Peonies for Field Cut Flower Production by Patricia S. Holloway, Janice T. Hanscom and Grant E.M. Matheke. 2005. University of Alaska Fairbanks Agricultural and Forestry Experiment Station Research Progress Report 44. PDF

     Twenty of the 30 cultivars averaged fewer total number of flowers in 2004 than 2003 (Table 1, p. 4). Reductions ranged on average from 0.2 to 7.3 fewer flower buds per plant. The most productive peonies in 2003 were 'Bowl of Beauty', 'Sarah Bernhardt', Louis Van Houtte', Karl Rosenfield' and 'Felix Crouse'. All of these cultivars showed reductions in flower bud production in 2004 with 'Bowl of Beauty' and 'Sarah Bernhardt' showing the greatest change of all cultivars. The most productive cultivars in 2004 were 'Duchess de Nemours' and 'Felix Crouse'. In 2002 and 2003, the flowering period began on 30 June for all cultivars and ended during the last week of July or first week of August. In 2004, flowering was as much as 10 days earlier than the previous two years because of warm summer temperatures. 'Red Charm' bloomed first on 8 June. Only 'Pink Parfait' remained blooming into August. 'Sarah Bernhardt' peonies grown at three spacings on soils amended with peat or compost showed no difference in flower stem production during the second growing season.

 

 

Peony Research 2009 by Patricia S. Holloway, Shannon Pearce and Janice T. Hanscom. 2010. University of Alaska Fairbanks Agricultural and Forestry Experiment Station Miscellaneous Report 2010-02. PDF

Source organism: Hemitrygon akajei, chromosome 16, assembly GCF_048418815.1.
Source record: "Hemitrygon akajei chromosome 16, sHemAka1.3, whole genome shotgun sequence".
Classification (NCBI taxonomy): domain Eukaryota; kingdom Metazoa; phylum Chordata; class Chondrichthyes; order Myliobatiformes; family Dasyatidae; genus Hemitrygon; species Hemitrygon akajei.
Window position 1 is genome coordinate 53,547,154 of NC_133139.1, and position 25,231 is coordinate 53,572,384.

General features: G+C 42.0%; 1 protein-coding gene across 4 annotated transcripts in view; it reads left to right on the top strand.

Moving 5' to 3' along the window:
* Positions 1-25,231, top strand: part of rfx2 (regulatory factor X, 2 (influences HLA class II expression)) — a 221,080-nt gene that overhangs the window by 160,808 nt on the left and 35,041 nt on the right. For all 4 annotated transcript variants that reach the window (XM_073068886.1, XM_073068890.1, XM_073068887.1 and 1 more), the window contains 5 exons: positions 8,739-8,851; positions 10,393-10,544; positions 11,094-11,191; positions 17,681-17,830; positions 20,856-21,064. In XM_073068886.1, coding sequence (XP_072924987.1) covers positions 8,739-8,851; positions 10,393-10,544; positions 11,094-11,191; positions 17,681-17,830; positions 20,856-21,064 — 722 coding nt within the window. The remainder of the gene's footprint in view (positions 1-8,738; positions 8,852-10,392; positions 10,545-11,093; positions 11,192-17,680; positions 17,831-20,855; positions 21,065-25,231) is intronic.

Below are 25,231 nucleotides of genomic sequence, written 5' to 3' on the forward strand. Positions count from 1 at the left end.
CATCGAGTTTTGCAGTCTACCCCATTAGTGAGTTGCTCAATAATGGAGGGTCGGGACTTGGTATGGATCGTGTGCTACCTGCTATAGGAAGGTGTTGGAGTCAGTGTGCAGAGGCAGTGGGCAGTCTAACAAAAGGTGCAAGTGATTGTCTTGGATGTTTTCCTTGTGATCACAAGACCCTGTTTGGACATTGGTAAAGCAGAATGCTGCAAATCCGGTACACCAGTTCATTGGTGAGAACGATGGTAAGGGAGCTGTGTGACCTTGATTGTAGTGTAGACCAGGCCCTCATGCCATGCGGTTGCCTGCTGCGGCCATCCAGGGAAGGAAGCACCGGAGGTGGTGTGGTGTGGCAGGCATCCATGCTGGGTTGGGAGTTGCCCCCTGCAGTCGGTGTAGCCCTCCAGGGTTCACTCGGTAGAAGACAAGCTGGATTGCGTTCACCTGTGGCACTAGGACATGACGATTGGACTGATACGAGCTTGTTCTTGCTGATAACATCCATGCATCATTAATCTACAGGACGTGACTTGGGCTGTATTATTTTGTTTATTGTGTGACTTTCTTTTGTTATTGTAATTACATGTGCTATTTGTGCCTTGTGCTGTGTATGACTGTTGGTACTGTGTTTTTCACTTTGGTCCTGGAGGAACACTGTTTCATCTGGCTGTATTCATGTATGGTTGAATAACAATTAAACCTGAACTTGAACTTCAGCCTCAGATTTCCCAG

This experiment addressed three components of the peony production cycle: field planting dates, root quality and productivity and post harvest handling of cut stems. In a comparison of planting times (autumn, spring, summer containerized), 'Sarah Bernhardt' and 'Felix Crouse' showed no difference in shoot number and growth one full year after planting. 'Duchess de Nemours' and 'Alexander Fleming showed significant reductions in survival and growth mostly due to disease in storage that killed or delayed bud break in roots. Three root attributes were correlated with the total number of stems produced one full year after fall planting: total number of eyes per plant, total number of storage roots per plant and root fresh weight. Root length and maximum diameter were not correlated with subsequent shoot growth in the first year. The best method for handling peony cut flowers for greatest vase life is to cut peonies dry and store them dry in a cooler 34F at 80+% relative humidity until shipping. Use of water buckets in the field or pulsing flowers with water in the cooler does not improve vase life. Under optimum conditions, 'Sarah Bernhardt' peonies lasted up to 15 days in a vase, 8-9 days from bud break to full bloom, and an additional 5-6 days in full bloom. Chilling is the most important attribute to long vase life.

Other Literature

 

 
The University of Alaska Fairbanks Georgeson Botanical Garden, PO Box 757200, Fairbanks, Alaska 99775 (907) 474-7222, gbgardensuaf@gmail.com